Kosovo-style humanitarian intervention could justify NATO military action against Assad regime after alleged chemical attacks
Barack Obama is unlikely to have much trouble mustering a Nato coalition of the willing if Washington opts for military intervention in Syria in response to the alleged chemical weapons atrocities by the Assad regime.
There is, however, no prospect of a UN mandate for international military action over Syria – with the Kremlin, enraged at what it saw as abuse of a UN mandate to topple Muammar Gaddafi in Libya, certain to keep wielding its veto.
Turkey, which accounts for NATO’s second largest army after the US, and which is on the frontline with Syria, bearing the brunt of the massive refugee crisis, is already a key conduit for arms supplies to, and a safe haven for, the sundry groups of fighters at war with Damascus.
It has been the loudest critic of the Assad regime, clamouring for the west to do more. In any international coalition Turkey would be likely to play a key role – with a potential impact on the country’s own ethnic balance, especially the relations between the Sunni Muslim majority and the sizeable Alevi minority concentrated in the south near the Syrian border.
Britain and France, the EU’s only military powers with the capacity and will to project military muscle abroad, look certain to line up with the US.
Since last week’s reports of chemical weapons use, Laurent Fabius, the French foreign minister, has been among the loudest arguing that “something must be done”.
On Sunday he repeated, while visiting Israel, France’s demand for a strong response to the chemical weapons allegations. In meetings last week that echoed the run-up to the Anglo-French-led campaign in Libya, Fabius also discussed options with William Hague, the British foreign secretary.
Israel, another neighbour with a huge interest in Syria, is also likely to support the US, although intensely worried about the form and substance of a post-Assad Syria.
Shimon Peres, the Israeli president, after meeting Fabius, on Sunday called for an international operation to remove chemical weapons from Syria.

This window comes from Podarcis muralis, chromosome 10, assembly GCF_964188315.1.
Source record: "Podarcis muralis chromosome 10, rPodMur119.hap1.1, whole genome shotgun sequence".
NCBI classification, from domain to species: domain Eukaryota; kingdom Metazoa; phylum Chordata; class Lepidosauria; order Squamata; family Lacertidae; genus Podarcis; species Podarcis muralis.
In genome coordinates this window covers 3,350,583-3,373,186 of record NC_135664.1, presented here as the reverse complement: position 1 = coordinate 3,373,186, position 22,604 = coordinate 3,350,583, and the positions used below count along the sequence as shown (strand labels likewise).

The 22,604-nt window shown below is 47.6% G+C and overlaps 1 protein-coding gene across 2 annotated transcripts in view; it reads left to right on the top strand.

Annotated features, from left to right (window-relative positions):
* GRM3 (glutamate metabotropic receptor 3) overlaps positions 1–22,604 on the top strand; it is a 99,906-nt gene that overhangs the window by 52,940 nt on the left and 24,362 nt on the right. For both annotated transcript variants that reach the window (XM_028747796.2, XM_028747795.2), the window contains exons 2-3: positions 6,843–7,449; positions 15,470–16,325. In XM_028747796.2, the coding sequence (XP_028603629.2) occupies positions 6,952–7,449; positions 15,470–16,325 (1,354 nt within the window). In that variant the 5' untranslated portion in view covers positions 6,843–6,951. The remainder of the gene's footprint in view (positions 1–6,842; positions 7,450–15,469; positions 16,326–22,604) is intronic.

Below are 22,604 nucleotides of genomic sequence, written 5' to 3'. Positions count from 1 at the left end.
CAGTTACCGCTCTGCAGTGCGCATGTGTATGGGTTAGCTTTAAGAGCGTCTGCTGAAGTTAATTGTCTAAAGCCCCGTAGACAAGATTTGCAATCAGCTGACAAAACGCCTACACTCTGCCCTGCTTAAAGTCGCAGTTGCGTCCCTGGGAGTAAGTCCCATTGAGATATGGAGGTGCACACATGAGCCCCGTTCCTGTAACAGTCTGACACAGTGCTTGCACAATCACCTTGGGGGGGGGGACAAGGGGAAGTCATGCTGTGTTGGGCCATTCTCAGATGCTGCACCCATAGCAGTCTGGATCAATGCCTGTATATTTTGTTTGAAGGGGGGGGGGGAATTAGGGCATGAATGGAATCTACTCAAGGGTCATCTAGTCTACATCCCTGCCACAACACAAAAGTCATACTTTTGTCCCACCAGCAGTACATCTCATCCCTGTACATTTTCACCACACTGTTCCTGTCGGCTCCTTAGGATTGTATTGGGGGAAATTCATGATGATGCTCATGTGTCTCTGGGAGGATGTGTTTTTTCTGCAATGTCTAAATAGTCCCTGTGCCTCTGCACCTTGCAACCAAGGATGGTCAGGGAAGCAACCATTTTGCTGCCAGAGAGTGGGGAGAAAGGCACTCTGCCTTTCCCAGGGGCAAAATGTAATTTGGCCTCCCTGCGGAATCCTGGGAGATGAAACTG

“The time has come for a joint effort to remove all the chemical weapons from Syria. They cannot remain there either in the hands of Assad or of others. I understand the problems and doubts … but the moral call is superior to any strategic considerations.”
France and Britain took the lead in the international effort to unseat Gaddafi in Libya, citing the risks of a bloodbath attending the potential fall of rebel-held city, Benghazi. The French, with British support, also intervened militarily last year in Mali to preempt the fall of much of the country to Islamist militias.
Since the start of the year Britain and France have led the campaign to alter the EU sanctions regime against Syria to lift the arms embargo on rebel forces.
This weekend about 400 tonnes of arms went to the rebels across the Turkish border in what was described as one of the biggest weapons shipments ever.
London and Paris were isolated, however, in their calls for a common European position on lifting the arms embargo, and it is likely that a campaign of military strikes aimed at weakening the Assad regime and bolstering the opposition will trigger deep divisions in the EU and at Nato HQ in Brussels where the Americans would push for the broadest consensus supporting intervention if they decided to act militarily.
Germany is unlikely to back intervention, especially in the run-up to next month’s general election. That opposition might subside if Angela Merkel, the chancellor, wins a third term, as expected, but she may be forced to make her position clear before the ballot.
Poland, the biggest EU military power in the east, denounced last week’s attack on civilians in Syria as a clear breach of international law, suggesting it would have little reservation about getting involved or at least supporting others.
Given the absence of a UN mandate because of a split security council, the 1999 Nato Kosovo intervention would give the most apt precedent for action, on grounds of humanitarian intervention.
Analysts and diplomats say the US will not want for justification for intervention if the White House decides on using force in Syria.